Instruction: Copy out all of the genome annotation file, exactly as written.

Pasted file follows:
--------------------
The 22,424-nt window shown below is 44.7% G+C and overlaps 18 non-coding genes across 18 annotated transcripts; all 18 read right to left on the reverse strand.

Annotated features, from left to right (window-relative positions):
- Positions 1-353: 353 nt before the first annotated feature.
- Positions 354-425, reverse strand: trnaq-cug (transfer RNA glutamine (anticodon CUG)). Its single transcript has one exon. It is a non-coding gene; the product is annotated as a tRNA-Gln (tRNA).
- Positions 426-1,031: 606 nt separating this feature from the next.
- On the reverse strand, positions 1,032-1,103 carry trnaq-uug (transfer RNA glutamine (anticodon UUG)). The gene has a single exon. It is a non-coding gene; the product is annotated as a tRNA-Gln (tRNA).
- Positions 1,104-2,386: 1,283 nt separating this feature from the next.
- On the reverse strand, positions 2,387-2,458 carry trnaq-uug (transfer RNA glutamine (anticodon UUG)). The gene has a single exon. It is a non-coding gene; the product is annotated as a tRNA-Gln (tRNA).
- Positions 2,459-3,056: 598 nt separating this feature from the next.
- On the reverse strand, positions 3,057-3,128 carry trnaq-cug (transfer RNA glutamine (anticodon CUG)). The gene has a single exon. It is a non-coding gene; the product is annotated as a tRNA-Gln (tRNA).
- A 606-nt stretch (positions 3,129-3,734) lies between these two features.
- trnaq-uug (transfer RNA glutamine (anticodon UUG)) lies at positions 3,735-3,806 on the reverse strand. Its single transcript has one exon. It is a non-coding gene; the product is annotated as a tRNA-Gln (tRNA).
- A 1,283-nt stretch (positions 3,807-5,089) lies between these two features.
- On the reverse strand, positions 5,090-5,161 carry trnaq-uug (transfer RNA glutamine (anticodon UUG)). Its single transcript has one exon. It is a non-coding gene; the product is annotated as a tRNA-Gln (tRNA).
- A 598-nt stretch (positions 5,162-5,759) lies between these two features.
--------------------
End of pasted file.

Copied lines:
The 22,424-nt window shown below is 44.7% G+C and overlaps 18 non-coding genes across 18 annotated transcripts; all 18 read right to left on the reverse strand.

Annotated features, from left to right (window-relative positions):
- Positions 1-353: 353 nt before the first annotated feature.
- Positions 354-425, reverse strand: trnaq-cug (transfer RNA glutamine (anticodon CUG)). Its single transcript has one exon. It is a non-coding gene; the product is annotated as a tRNA-Gln (tRNA).
- Positions 426-1,031: 606 nt separating this feature from the next.
- On the reverse strand, positions 1,032-1,103 carry trnaq-uug (transfer RNA glutamine (anticodon UUG)). The gene has a single exon. It is a non-coding gene; the product is annotated as a tRNA-Gln (tRNA).
- Positions 1,104-2,386: 1,283 nt separating this feature from the next.
- On the reverse strand, positions 2,387-2,458 carry trnaq-uug (transfer RNA glutamine (anticodon UUG)). The gene has a single exon. It is a non-coding gene; the product is annotated as a tRNA-Gln (tRNA).
- Positions 2,459-3,056: 598 nt separating this feature from the next.
- On the reverse strand, positions 3,057-3,128 carry trnaq-cug (transfer RNA glutamine (anticodon CUG)). The gene has a single exon. It is a non-coding gene; the product is annotated as a tRNA-Gln (tRNA).
- A 606-nt stretch (positions 3,129-3,734) lies between these two features.
- trnaq-uug (transfer RNA glutamine (anticodon UUG)) lies at positions 3,735-3,806 on the reverse strand. Its single transcript has one exon. It is a non-coding gene; the product is annotated as a tRNA-Gln (tRNA).
- A 1,283-nt stretch (positions 3,807-5,089) lies between these two features.
- On the reverse strand, positions 5,090-5,161 carry trnaq-uug (transfer RNA glutamine (anticodon UUG)). Its single transcript has one exon. It is a non-coding gene; the product is annotated as a tRNA-Gln (tRNA).
- A 598-nt stretch (positions 5,162-5,759) lies between these two features.